after the very successful international Halley Watch observation
networks, which operated during 1985 and 1986, the Ulysses
Comet Watch network has been operating since late 1992.
Observers have studied a number of comets, and have supplied
sequences of high-quality images of comets de Vico, which
returned in September 1995, and Hyakutake, which was discovered
and observed last year.
first discovered that the plasma tails of these comets change
and drop off according to their latitudes with respect to
the Sun during these two comet returns. Observers are now
beginning to submit early images of Hale-Bopp, which, according
to Brandt, are looking equally as promising. "In fact,
we expect the network's output of Hale-Bopp images to be
fantastic," he said.
equatorial latitudes, the solar wind moves at an average
speed of about 450 kilometers per second (970,000 miles
per hour) with large variations in speed and density,"
Brandt continued. "This type of wind apparently comes
from the equatorial streamers so clear at solar eclipses.
The plasma tail of a comet experiencing this part of the
solar wind has a distinctly disturbed appearance which varies
over time, and undergoes disconnection events as it experiences
reversals of the magnetic field.
contrast, when the same comet travels through the polar
latitudes, it encounters a more steady, less dense and faster
solar wind, moving at about 750 kilometers per second or
1.6 million miles per hour," Brandt said. "There
are smaller variations in speed and density and no magnetic
field reversals. Consequently, the plasma tail looks much
less turbulent and does not have disconnection events. So,
the comet, by acting as a 'solar wind sock,' can be used
to map the conditions in different latitudes of the solar
Hale-Bopp is ideally suited to show these types of tail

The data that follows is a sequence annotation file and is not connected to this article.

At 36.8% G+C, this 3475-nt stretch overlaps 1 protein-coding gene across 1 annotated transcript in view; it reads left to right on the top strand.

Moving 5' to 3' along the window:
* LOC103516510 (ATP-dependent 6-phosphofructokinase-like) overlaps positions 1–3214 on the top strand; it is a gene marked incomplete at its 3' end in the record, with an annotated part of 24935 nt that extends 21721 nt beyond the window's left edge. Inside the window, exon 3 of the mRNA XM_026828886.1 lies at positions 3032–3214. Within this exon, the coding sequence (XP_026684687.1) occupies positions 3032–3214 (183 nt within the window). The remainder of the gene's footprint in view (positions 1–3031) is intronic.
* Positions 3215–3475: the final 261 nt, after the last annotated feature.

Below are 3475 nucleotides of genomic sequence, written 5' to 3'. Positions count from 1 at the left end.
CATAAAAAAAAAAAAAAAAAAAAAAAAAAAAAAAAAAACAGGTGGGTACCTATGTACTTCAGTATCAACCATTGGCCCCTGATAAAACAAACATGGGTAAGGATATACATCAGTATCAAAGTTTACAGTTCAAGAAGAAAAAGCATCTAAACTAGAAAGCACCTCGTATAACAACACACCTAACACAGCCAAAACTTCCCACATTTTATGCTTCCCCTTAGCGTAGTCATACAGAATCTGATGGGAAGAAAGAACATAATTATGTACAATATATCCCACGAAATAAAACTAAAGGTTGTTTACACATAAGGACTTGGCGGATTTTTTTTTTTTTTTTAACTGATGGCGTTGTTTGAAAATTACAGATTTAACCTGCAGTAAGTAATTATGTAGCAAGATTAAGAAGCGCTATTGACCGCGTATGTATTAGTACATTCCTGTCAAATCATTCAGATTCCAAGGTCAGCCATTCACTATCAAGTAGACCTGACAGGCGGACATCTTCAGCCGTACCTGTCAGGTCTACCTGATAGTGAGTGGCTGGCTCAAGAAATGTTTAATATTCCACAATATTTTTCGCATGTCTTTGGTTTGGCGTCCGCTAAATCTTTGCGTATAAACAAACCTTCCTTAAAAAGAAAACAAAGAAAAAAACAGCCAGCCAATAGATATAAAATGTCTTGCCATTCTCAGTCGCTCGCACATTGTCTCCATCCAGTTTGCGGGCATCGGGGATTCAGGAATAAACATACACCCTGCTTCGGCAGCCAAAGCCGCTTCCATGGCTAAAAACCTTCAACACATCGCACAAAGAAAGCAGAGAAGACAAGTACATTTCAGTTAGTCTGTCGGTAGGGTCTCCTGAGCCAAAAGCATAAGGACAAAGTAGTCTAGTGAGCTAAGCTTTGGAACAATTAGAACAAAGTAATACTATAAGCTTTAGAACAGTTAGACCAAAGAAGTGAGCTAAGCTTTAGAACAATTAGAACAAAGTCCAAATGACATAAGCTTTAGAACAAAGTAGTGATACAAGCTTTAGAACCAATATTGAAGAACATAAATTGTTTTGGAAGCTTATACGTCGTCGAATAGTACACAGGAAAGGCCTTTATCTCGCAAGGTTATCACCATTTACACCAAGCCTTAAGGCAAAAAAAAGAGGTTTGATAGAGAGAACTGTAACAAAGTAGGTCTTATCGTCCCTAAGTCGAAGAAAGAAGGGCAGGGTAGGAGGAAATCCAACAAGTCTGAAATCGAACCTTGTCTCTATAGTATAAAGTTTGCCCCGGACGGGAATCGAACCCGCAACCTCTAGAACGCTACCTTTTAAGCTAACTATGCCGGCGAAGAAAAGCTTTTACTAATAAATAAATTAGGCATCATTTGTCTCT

changes because of its high-latitude orbit. Ulysses' measurements
of the solar wind from the same latitude, combined with
ground-based observations of comet tails, will help scientists
better understand the physics involved in cometary gases
and their interaction with the outward-flowing solar wind.
From this information, they may be able to understand the
solar wind in regions that have never been accessible to
spacecraft before, such as very close to the Sun or at much
higher latitudes above and below the Sun's equator.
interested in further information about the Ulysses Comet
Watch network may contact John C. Brandt at his e- mail
address: firstname.lastname@example.org, or write to him at the
Laboratory for Atmospheric and Space Physics, Campus Box
392, University of Colorado, Boulder, CO 80309. His office
telephone number: (303) 492-3215, or by fax at (303) 492-6946.
is managed jointly by NASA and the European Space Agency
to study the regions above and below the Sun's poles. The
Jet Propulsion Laboratory manages the U.S. portion of the
mission for NASA's Office of Space Science, Washington,
[Note to Editors: NASA TV will broadcast a Ulysses video
file featuring brief interviews with Drs. Bruce Goldstein,
Ulysses deputy project scientist at JPL, and Jack Brandt,
Ulysses Comet Watch team leader at the University of Colorado,
during its regularly scheduled video file programming at
9 a.m., 12 noon, 3 p.m. and 6 p.m. Pacific Standard Time
today, March 19. The program also includes animation of
a comet losing its plasma tail and footage of the Ulysses
mission to the poles of the Sun. NASA Television has switched
to a new satellite and is available on GE-2, transponder
9C, 85 degrees longitude, vertical polarization, audio frequency
3880 megahertz, audio 6.8 megahertz.]